2 Answers | Add Yours
A rather self-serving wealthy man, Eckels contracts with Time Safari, Inc. to take him in a time machine in order to have the thrill of shooting the Tyrannosaurus Rex, one of the dinosaurs of the beginnings of the world. This time travel involves returning to a site in which the creature killed died without disturbing the balance of nature. For instance, the Tyrannosaurus that Eckels will shoot has died from a falling tree, so killing him will have no other effect that his original death, and, thus, not alter the course of time.
What is of utmost importance in this return to a past time is that nothing be disturbed other than the dinosaur to be killed. Therefore, Eckels is given strict instructions to remain upon the company's anti-gravity path so that no dirt, no grass, no insect, etc. is disturbed or picked up on his shoes or person.
A touch of the hand and this burning would, on the instant, beautifully reverse itself. Eckels remembered the wording in the advertisements to the letter.
Because this time travel is so dangerous and exacting, Eckels must pay a great sum of money in order to travel back in time. If anything happens that is not according to regulations, he will also have to pay another ten thousand dollars.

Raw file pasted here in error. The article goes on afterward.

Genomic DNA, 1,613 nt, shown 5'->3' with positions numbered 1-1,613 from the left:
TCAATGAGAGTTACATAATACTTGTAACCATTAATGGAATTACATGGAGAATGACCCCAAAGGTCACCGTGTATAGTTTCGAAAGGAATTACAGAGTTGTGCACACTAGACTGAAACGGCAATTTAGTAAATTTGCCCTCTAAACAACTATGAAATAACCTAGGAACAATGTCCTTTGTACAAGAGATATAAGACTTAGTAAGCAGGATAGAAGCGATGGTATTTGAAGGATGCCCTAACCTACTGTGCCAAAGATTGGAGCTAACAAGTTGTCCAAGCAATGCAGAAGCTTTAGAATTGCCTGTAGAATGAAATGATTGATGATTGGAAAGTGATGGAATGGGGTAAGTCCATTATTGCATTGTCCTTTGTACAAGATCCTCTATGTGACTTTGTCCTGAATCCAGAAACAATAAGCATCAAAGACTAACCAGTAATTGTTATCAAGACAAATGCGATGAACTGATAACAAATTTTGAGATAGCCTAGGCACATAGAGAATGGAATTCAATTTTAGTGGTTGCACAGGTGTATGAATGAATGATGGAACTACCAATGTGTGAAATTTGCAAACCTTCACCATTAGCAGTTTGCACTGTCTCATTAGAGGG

In "A Sound of Thunder" by Ray Bradbury, Eckles visits Time Safari Inc. He views a sign on the side of a wall:
TIME SAFARI, INC.
SAFARIS TO ANY YEAR IN THE PAST.
YOU NAME THE ANIMAL.
WE TAKE YOU THERE.
YOU SHOOT IT.
The company takes individuals back in time on hunting excursions. The trip Eckles embarks on hunts dinosaurs sixty million two thousand and fifty five years in the past. The safari company has placed an anti-gravity path down for the travelers to walk on, so they do not kill a single blade of grass or flower. They may only hunt animals that the company has approved. These creatures are marked by red paint. At the end of the story, Eckles steps off the path into the mud. He kills a butterfly, significantly altering the course of the environment, human development, language, and even the political election.
We’ve answered 319,644 questions. We can answer yours, too.Ask a question